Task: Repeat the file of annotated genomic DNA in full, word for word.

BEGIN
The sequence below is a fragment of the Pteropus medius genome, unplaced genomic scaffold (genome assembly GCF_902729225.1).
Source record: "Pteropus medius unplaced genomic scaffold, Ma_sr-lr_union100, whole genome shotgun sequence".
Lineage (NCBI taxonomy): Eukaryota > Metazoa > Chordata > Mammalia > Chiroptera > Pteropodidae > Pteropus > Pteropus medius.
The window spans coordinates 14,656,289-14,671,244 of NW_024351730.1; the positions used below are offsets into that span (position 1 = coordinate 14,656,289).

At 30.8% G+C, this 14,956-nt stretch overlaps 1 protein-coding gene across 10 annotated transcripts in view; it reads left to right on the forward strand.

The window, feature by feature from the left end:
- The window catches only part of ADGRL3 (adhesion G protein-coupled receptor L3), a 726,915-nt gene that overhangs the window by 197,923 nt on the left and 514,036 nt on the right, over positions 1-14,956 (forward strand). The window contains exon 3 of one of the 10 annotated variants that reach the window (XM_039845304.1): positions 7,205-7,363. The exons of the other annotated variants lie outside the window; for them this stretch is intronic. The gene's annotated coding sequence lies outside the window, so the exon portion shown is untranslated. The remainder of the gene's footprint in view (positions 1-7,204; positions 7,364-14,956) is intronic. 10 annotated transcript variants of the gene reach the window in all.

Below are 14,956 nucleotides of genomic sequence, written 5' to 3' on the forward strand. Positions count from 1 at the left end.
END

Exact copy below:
The sequence below is a fragment of the Pteropus medius genome, unplaced genomic scaffold (genome assembly GCF_902729225.1).
Source record: "Pteropus medius unplaced genomic scaffold, Ma_sr-lr_union100, whole genome shotgun sequence".
Lineage (NCBI taxonomy): Eukaryota > Metazoa > Chordata > Mammalia > Chiroptera > Pteropodidae > Pteropus > Pteropus medius.
The window spans coordinates 14,656,289-14,671,244 of NW_024351730.1; the positions used below are offsets into that span (position 1 = coordinate 14,656,289).

At 30.8% G+C, this 14,956-nt stretch overlaps 1 protein-coding gene across 10 annotated transcripts in view; it reads left to right on the forward strand.

The window, feature by feature from the left end:
- The window catches only part of ADGRL3 (adhesion G protein-coupled receptor L3), a 726,915-nt gene that overhangs the window by 197,923 nt on the left and 514,036 nt on the right, over positions 1-14,956 (forward strand). The window contains exon 3 of one of the 10 annotated variants that reach the window (XM_039845304.1): positions 7,205-7,363. The exons of the other annotated variants lie outside the window; for them this stretch is intronic. The gene's annotated coding sequence lies outside the window, so the exon portion shown is untranslated. The remainder of the gene's footprint in view (positions 1-7,204; positions 7,364-14,956) is intronic. 10 annotated transcript variants of the gene reach the window in all.

Below are 14,956 nucleotides of genomic sequence, written 5' to 3' on the forward strand. Positions count from 1 at the left end.